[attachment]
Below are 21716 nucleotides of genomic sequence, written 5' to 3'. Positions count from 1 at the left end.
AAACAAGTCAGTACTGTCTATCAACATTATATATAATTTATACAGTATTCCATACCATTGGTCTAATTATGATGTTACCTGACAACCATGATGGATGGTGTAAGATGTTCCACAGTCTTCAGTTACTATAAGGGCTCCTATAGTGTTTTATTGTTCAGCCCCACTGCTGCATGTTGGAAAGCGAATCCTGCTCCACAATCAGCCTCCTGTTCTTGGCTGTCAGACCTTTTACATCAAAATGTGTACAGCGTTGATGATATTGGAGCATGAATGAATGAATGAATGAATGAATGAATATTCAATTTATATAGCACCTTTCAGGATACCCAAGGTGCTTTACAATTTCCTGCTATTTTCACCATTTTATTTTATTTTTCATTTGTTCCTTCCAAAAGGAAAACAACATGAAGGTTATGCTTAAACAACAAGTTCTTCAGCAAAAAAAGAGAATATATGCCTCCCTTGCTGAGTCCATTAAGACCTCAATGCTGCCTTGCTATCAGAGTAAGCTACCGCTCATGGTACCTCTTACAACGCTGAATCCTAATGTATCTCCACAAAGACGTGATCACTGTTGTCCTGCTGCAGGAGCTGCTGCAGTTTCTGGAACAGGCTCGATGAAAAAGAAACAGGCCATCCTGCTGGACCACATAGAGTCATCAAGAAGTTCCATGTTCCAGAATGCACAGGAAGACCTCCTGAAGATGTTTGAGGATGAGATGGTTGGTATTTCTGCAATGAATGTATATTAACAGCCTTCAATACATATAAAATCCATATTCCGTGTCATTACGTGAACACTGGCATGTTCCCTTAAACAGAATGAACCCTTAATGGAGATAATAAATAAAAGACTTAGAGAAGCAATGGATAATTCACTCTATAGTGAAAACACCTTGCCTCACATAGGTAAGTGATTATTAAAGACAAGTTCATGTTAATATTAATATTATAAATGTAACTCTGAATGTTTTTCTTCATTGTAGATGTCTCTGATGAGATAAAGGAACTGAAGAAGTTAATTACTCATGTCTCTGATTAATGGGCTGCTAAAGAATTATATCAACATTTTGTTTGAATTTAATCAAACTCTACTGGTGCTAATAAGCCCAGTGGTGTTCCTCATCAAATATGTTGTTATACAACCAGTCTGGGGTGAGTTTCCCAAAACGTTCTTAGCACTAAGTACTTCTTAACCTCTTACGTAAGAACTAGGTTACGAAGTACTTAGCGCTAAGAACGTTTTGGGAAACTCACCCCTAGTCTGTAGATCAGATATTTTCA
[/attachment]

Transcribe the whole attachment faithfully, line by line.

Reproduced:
Below are 21716 nucleotides of genomic sequence, written 5' to 3'. Positions count from 1 at the left end.
AAACAAGTCAGTACTGTCTATCAACATTATATATAATTTATACAGTATTCCATACCATTGGTCTAATTATGATGTTACCTGACAACCATGATGGATGGTGTAAGATGTTCCACAGTCTTCAGTTACTATAAGGGCTCCTATAGTGTTTTATTGTTCAGCCCCACTGCTGCATGTTGGAAAGCGAATCCTGCTCCACAATCAGCCTCCTGTTCTTGGCTGTCAGACCTTTTACATCAAAATGTGTACAGCGTTGATGATATTGGAGCATGAATGAATGAATGAATGAATGAATGAATATTCAATTTATATAGCACCTTTCAGGATACCCAAGGTGCTTTACAATTTCCTGCTATTTTCACCATTTTATTTTATTTTTCATTTGTTCCTTCCAAAAGGAAAACAACATGAAGGTTATGCTTAAACAACAAGTTCTTCAGCAAAAAAAGAGAATATATGCCTCCCTTGCTGAGTCCATTAAGACCTCAATGCTGCCTTGCTATCAGAGTAAGCTACCGCTCATGGTACCTCTTACAACGCTGAATCCTAATGTATCTCCACAAAGACGTGATCACTGTTGTCCTGCTGCAGGAGCTGCTGCAGTTTCTGGAACAGGCTCGATGAAAAAGAAACAGGCCATCCTGCTGGACCACATAGAGTCATCAAGAAGTTCCATGTTCCAGAATGCACAGGAAGACCTCCTGAAGATGTTTGAGGATGAGATGGTTGGTATTTCTGCAATGAATGTATATTAACAGCCTTCAATACATATAAAATCCATATTCCGTGTCATTACGTGAACACTGGCATGTTCCCTTAAACAGAATGAACCCTTAATGGAGATAATAAATAAAAGACTTAGAGAAGCAATGGATAATTCACTCTATAGTGAAAACACCTTGCCTCACATAGGTAAGTGATTATTAAAGACAAGTTCATGTTAATATTAATATTATAAATGTAACTCTGAATGTTTTTCTTCATTGTAGATGTCTCTGATGAGATAAAGGAACTGAAGAAGTTAATTACTCATGTCTCTGATTAATGGGCTGCTAAAGAATTATATCAACATTTTGTTTGAATTTAATCAAACTCTACTGGTGCTAATAAGCCCAGTGGTGTTCCTCATCAAATATGTTGTTATACAACCAGTCTGGGGTGAGTTTCCCAAAACGTTCTTAGCACTAAGTACTTCTTAACCTCTTACGTAAGAACTAGGTTACGAAGTACTTAGCGCTAAGAACGTTTTGGGAAACTCACCCCTAGTCTGTAGATCAGATATTTTCA